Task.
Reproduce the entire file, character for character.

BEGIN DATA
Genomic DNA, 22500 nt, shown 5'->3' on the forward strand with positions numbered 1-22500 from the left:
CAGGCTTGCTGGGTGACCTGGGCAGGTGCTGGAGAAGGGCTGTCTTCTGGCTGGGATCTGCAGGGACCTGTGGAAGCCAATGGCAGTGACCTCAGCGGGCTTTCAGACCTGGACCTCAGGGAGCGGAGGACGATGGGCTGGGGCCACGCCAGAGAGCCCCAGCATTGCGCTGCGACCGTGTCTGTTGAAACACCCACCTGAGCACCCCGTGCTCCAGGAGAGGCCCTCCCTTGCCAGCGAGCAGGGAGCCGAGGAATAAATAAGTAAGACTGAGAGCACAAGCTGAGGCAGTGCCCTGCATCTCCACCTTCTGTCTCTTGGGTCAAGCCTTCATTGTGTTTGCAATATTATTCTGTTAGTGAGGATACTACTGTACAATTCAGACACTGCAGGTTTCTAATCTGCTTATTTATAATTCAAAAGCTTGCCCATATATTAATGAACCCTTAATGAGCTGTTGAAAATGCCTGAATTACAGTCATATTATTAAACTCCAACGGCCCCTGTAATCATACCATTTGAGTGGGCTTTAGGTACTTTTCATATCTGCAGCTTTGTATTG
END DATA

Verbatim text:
Genomic DNA, 22500 nt, shown 5'->3' on the forward strand with positions numbered 1-22500 from the left:
CAGGCTTGCTGGGTGACCTGGGCAGGTGCTGGAGAAGGGCTGTCTTCTGGCTGGGATCTGCAGGGACCTGTGGAAGCCAATGGCAGTGACCTCAGCGGGCTTTCAGACCTGGACCTCAGGGAGCGGAGGACGATGGGCTGGGGCCACGCCAGAGAGCCCCAGCATTGCGCTGCGACCGTGTCTGTTGAAACACCCACCTGAGCACCCCGTGCTCCAGGAGAGGCCCTCCCTTGCCAGCGAGCAGGGAGCCGAGGAATAAATAAGTAAGACTGAGAGCACAAGCTGAGGCAGTGCCCTGCATCTCCACCTTCTGTCTCTTGGGTCAAGCCTTCATTGTGTTTGCAATATTATTCTGTTAGTGAGGATACTACTGTACAATTCAGACACTGCAGGTTTCTAATCTGCTTATTTATAATTCAAAAGCTTGCCCATATATTAATGAACCCTTAATGAGCTGTTGAAAATGCCTGAATTACAGTCATATTATTAAACTCCAACGGCCCCTGTAATCATACCATTTGAGTGGGCTTTAGGTACTTTTCATATCTGCAGCTTTGTATTG